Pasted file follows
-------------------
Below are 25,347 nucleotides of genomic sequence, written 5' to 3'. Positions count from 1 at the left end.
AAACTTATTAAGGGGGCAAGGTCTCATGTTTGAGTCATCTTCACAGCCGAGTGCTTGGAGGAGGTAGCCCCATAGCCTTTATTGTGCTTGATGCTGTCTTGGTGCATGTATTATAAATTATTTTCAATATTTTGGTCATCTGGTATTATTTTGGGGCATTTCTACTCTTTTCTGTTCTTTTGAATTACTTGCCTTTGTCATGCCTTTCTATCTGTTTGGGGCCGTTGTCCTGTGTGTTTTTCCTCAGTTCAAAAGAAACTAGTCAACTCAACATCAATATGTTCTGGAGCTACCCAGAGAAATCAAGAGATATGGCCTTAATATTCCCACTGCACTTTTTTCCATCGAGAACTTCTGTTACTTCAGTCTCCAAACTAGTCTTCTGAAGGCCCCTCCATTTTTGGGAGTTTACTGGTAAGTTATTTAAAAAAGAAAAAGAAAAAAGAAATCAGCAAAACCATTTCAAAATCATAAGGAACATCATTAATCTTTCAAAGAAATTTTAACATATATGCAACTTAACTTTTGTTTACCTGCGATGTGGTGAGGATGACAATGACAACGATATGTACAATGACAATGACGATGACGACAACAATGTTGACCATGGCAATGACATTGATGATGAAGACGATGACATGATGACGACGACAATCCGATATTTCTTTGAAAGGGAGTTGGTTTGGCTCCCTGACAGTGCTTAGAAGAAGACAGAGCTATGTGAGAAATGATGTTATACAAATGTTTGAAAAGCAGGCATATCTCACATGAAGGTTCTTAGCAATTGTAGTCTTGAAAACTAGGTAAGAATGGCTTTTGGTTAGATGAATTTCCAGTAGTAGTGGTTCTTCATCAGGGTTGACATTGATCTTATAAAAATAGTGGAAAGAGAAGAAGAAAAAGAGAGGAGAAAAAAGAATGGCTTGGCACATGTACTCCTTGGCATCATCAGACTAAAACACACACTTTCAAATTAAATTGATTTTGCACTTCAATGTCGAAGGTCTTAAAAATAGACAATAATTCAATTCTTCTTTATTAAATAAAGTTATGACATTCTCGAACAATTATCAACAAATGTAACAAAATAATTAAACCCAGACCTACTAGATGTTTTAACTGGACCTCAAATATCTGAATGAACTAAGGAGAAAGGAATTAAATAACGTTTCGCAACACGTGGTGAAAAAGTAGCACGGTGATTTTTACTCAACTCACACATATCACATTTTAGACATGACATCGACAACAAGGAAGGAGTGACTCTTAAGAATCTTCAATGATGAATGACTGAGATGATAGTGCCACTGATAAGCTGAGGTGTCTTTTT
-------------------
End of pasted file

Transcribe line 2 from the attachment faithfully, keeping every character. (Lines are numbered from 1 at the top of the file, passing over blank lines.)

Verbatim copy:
AAACTTATTAAGGGGGCAAGGTCTCATGTTTGAGTCATCTTCACAGCCGAGTGCTTGGAGGAGGTAGCCCCATAGCCTTTATTGTGCTTGATGCTGTCTTGGTGCATGTATTATAAATTATTTTCAATATTTTGGTCATCTGGTATTATTTTGGGGCATTTCTACTCTTTTCTGTTCTTTTGAATTACTTGCCTTTGTCATGCCTTTCTATCTGTTTGGGGCCGTTGTCCTGTGTGTTTTTCCTCAGTTCAAAAGAAACTAGTCAACTCAACATCAATATGTTCTGGAGCTACCCAGAGAAATCAAGAGATATGGCCTTAATATTCCCACTGCACTTTTTTCCATCGAGAACTTCTGTTACTTCAGTCTCCAAACTAGTCTTCTGAAGGCCCCTCCATTTTTGGGAGTTTACTGGTAAGTTATTTAAAAAAGAAAAAGAAAAAAGAAATCAGCAAAACCATTTCAAAATCATAAGGAACATCATTAATCTTTCAAAGAAATTTTAACATATATGCAACTTAACTTTTGTTTACCTGCGATGTGGTGAGGATGACAATGACAACGATATGTACAATGACAATGACGATGACGACAACAATGTTGACCATGGCAATGACATTGATGATGAAGACGATGACATGATGACGACGACAATCCGATATTTCTTTGAAAGGGAGTTGGTTTGGCTCCCTGACAGTGCTTAGAAGAAGACAGAGCTATGTGAGAAATGATGTTATACAAATGTTTGAAAAGCAGGCATATCTCACATGAAGGTTCTTAGCAATTGTAGTCTTGAAAACTAGGTAAGAATGGCTTTTGGTTAGATGAATTTCCAGTAGTAGTGGTTCTTCATCAGGGTTGACATTGATCTTATAAAAATAGTGGAAAGAGAAGAAGAAAAAGAGAGGAGAAAAAAGAATGGCTTGGCACATGTACTCCTTGGCATCATCAGACTAAAACACACACTTTCAAATTAAATTGATTTTGCACTTCAATGTCGAAGGTCTTAAAAATAGACAATAATTCAATTCTTCTTTATTAAATAAAGTTATGACATTCTCGAACAATTATCAACAAATGTAACAAAATAATTAAACCCAGACCTACTAGATGTTTTAACTGGACCTCAAATATCTGAATGAACTAAGGAGAAAGGAATTAAATAACGTTTCGCAACACGTGGTGAAAAAGTAGCACGGTGATTTTTACTCAACTCACACATATCACATTTTAGACATGACATCGACAACAAGGAAGGAGTGACTCTTAAGAATCTTCAATGATGAATGACTGAGATGATAGTGCCACTGATAAGCTGAGGTGTCTTTTT